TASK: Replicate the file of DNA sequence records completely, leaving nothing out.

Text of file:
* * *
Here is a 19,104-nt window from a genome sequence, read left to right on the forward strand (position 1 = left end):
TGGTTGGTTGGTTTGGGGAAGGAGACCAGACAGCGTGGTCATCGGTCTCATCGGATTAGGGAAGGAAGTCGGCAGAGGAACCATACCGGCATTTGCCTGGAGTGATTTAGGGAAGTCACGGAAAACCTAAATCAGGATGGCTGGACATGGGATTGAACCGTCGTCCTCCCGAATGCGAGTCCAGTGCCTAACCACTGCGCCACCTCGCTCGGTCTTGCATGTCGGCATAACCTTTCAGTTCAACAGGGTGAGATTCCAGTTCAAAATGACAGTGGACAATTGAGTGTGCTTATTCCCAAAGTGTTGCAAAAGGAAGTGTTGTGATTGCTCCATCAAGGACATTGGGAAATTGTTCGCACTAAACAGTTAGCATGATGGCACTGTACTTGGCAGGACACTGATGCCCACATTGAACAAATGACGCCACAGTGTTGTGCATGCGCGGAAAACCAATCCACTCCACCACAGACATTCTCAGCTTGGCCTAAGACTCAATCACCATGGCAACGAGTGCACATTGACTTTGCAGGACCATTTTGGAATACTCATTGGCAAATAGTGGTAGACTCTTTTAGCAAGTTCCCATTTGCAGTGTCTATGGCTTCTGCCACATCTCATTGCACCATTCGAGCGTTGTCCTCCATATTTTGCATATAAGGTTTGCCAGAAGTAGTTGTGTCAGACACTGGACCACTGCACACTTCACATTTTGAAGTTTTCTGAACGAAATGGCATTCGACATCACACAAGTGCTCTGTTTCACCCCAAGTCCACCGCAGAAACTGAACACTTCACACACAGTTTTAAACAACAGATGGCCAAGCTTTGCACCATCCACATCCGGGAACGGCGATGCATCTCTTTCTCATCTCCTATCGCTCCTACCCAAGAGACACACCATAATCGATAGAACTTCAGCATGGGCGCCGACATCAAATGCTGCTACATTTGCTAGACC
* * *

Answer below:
Here is a 19,104-nt window from a genome sequence, read left to right on the forward strand (position 1 = left end):
TGGTTGGTTGGTTTGGGGAAGGAGACCAGACAGCGTGGTCATCGGTCTCATCGGATTAGGGAAGGAAGTCGGCAGAGGAACCATACCGGCATTTGCCTGGAGTGATTTAGGGAAGTCACGGAAAACCTAAATCAGGATGGCTGGACATGGGATTGAACCGTCGTCCTCCCGAATGCGAGTCCAGTGCCTAACCACTGCGCCACCTCGCTCGGTCTTGCATGTCGGCATAACCTTTCAGTTCAACAGGGTGAGATTCCAGTTCAAAATGACAGTGGACAATTGAGTGTGCTTATTCCCAAAGTGTTGCAAAAGGAAGTGTTGTGATTGCTCCATCAAGGACATTGGGAAATTGTTCGCACTAAACAGTTAGCATGATGGCACTGTACTTGGCAGGACACTGATGCCCACATTGAACAAATGACGCCACAGTGTTGTGCATGCGCGGAAAACCAATCCACTCCACCACAGACATTCTCAGCTTGGCCTAAGACTCAATCACCATGGCAACGAGTGCACATTGACTTTGCAGGACCATTTTGGAATACTCATTGGCAAATAGTGGTAGACTCTTTTAGCAAGTTCCCATTTGCAGTGTCTATGGCTTCTGCCACATCTCATTGCACCATTCGAGCGTTGTCCTCCATATTTTGCATATAAGGTTTGCCAGAAGTAGTTGTGTCAGACACTGGACCACTGCACACTTCACATTTTGAAGTTTTCTGAACGAAATGGCATTCGACATCACACAAGTGCTCTGTTTCACCCCAAGTCCACCGCAGAAACTGAACACTTCACACACAGTTTTAAACAACAGATGGCCAAGCTTTGCACCATCCACATCCGGGAACGGCGATGCATCTCTTTCTCATCTCCTATCGCTCCTACCCAAGAGACACACCATAATCGATAGAACTTCAGCATGGGCGCCGACATCAAATGCTGCTACATTTGCTAGACC